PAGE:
“No one really knows who the hell is going to show up on election days,” Tamman said. “Ultimately who shows up is anybody’s guess.”

He said low voter turnout tends to benefit Republican candidates; higher voter turnout historically benefits Democrats. That, at least, held true: While Clinton won the popular vote Tuesday, she earned 7 million fewer votes than President Barack Obama did in his 2012 re-election, Tamman said. Republican challenger Mitt Romney garnered more votes in that election than were cast for Trump this week.

In Arizona, voter turnout models were easier to predict, said Republican pollster George Khalaf. His firm and most other polls had Trump up in the state, heading into Election Day.

Khalaf said Arizona did not see the demographic and turnout shifts that pollsters missed in other states – Michigan, Wisconsin and Pennsylvania. And Arizona proved to be more competitive than it was in the past two elections, with Trump beating Clinton by just 4.1 percentage points. That’s less than half the margin earned by Republican nominees Mitt Romney in 2012 or John McCain in 2008.

Many national polls misjudged the number of Democratic Rust Belt state voters who cast ballots for Trump, or the elevated number of white men who voted, or the drop in minority voter turnout from the levels that came out for Obama. Many national pollsters got the turnout models wrong in some key states.

Besides pollsters needing to better outline their underlying models, journalists must better report those judgments so voters understand how polling data can be used, the experts say.

If pollsters and reporters better communicate what the polls report, and the assumptions that are rooted in informed conjecture, fewer people may be surprised the next time the predicted outcomes are wrong.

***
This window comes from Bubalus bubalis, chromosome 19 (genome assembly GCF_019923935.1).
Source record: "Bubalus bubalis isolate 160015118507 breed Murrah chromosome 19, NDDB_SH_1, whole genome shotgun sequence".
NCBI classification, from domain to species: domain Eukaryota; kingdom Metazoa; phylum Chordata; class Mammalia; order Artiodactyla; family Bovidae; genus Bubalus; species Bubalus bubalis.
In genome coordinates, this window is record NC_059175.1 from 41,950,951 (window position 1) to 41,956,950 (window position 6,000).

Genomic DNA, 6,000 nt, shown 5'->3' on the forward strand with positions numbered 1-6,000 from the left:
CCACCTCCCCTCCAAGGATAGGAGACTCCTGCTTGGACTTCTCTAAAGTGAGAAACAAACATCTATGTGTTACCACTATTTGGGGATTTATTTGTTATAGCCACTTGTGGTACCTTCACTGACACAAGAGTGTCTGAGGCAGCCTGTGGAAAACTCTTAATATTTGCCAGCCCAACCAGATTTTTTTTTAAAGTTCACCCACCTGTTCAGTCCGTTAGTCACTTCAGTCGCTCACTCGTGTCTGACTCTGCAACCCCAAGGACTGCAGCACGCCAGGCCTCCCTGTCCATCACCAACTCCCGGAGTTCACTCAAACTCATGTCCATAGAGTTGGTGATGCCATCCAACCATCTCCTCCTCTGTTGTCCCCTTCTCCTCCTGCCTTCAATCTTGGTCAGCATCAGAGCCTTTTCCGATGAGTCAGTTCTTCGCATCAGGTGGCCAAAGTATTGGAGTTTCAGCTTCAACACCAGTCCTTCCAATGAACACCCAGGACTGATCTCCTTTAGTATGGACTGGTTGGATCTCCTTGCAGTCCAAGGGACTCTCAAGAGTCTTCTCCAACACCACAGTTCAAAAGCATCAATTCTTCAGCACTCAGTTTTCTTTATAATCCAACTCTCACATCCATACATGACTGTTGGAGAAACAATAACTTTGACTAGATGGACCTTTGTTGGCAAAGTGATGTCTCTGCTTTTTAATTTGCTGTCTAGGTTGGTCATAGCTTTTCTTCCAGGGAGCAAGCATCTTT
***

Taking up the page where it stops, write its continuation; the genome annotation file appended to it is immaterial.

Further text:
“That’s not a problem with the polls, that’s a problem with judgment behind the scenes, and if that’s what happened here with polling (this election cycle), then that’s fine,” Khalaf said.

In the wake of this election, the American Association for Public Opinion Research plans to review those judgments that led to the misfire in nation polls.

“There’s always the danger that they’ll get things wrong. That’s a known source of error going into the process,” said AAPOR’s Vice President Tim Johnson. “It’s imperfect. We have to rely on imperfect models, and sample surveys are imperfect.”

The study plans to review election cycle methodologies for any potential systematic errors pollsters made, to make the surveys more reliable in the future.

“There were so many all pointing in that direction, we were all certain they were right,” Johnson said. “It’s embarrassing.”

As for Wheeler, he said he was not going to let the polls decide the election, and they did not.

“From the beginning, I have been encouraging everybody to vote. It doesn’t matter who they vote for, it is most important that no matter what the polls say, they need to vote,” he said.